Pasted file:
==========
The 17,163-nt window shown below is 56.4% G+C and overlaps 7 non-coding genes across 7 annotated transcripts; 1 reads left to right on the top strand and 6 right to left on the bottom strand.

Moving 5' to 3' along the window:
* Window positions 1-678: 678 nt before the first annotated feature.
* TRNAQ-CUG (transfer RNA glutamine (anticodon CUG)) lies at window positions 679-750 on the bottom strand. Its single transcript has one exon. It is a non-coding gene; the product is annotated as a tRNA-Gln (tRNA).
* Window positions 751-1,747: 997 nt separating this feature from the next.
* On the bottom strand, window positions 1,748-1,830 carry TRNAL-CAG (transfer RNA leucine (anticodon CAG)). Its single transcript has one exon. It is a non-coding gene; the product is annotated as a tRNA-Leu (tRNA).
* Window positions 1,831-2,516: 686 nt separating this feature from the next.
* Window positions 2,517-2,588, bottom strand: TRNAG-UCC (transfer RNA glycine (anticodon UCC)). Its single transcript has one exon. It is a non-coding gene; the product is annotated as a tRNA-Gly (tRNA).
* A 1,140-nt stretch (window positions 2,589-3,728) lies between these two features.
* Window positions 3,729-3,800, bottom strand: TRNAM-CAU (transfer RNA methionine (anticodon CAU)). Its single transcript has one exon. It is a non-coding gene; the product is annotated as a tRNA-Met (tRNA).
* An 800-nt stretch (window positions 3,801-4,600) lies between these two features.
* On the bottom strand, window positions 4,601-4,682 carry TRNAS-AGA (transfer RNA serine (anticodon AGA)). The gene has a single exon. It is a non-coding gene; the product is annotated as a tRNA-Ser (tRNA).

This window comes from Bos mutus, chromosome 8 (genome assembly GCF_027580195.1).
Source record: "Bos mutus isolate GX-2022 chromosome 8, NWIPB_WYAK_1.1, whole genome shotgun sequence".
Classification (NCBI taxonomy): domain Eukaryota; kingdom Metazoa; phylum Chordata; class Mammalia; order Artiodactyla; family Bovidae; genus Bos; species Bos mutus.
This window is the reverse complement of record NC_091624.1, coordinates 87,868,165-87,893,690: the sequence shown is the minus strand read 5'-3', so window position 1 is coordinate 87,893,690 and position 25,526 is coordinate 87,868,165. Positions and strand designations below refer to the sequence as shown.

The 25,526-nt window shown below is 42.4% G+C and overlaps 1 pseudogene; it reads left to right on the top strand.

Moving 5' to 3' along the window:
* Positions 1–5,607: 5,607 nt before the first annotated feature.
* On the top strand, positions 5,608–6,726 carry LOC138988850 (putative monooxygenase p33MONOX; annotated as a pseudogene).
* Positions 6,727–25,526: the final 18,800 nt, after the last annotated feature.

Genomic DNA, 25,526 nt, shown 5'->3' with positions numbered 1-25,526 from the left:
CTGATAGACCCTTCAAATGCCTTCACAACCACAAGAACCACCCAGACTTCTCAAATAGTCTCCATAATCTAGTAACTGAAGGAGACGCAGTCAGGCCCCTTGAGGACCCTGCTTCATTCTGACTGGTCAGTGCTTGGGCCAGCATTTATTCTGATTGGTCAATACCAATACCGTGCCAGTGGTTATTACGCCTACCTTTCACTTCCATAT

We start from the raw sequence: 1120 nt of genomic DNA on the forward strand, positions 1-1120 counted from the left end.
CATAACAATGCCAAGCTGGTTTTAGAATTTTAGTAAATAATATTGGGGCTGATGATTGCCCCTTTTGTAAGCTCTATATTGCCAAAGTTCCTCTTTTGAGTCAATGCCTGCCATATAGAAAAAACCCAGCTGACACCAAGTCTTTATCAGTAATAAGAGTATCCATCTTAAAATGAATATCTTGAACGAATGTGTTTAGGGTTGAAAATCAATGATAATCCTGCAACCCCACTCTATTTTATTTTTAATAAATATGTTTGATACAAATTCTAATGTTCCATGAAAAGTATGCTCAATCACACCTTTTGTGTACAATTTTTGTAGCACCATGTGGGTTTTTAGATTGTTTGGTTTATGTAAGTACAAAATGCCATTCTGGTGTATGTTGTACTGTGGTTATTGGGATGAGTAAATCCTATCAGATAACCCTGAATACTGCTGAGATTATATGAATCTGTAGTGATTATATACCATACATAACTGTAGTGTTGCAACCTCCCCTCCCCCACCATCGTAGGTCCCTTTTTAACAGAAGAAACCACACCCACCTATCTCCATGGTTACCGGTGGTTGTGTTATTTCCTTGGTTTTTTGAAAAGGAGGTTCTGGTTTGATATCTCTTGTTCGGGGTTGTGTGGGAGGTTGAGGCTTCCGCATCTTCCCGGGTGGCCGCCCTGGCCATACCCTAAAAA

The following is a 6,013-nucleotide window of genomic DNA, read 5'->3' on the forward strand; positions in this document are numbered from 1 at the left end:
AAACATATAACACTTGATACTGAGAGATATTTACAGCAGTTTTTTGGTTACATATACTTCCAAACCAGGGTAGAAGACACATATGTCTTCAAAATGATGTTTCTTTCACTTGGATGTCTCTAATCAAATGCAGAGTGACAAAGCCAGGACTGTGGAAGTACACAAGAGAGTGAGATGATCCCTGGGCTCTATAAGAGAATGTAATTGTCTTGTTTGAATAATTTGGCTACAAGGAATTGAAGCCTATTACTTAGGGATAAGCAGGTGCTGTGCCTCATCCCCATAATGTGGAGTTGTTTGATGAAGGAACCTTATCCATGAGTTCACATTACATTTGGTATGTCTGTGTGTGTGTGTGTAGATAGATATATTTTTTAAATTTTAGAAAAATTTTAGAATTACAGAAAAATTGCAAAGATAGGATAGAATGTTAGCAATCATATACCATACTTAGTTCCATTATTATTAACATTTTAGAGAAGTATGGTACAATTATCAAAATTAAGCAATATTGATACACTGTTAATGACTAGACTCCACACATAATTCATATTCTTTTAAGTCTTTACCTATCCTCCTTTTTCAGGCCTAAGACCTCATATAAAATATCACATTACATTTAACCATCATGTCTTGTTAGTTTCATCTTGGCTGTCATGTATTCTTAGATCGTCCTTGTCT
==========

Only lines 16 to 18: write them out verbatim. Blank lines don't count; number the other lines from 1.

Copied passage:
This window is the reverse complement of record NC_091624.1, coordinates 87,868,165-87,893,690: the sequence shown is the minus strand read 5'-3', so window position 1 is coordinate 87,893,690 and position 25,526 is coordinate 87,868,165. Positions and strand designations below refer to the sequence as shown.

The 25,526-nt window shown below is 42.4% G+C and overlaps 1 pseudogene; it reads left to right on the top strand.

Moving 5' to 3' along the window: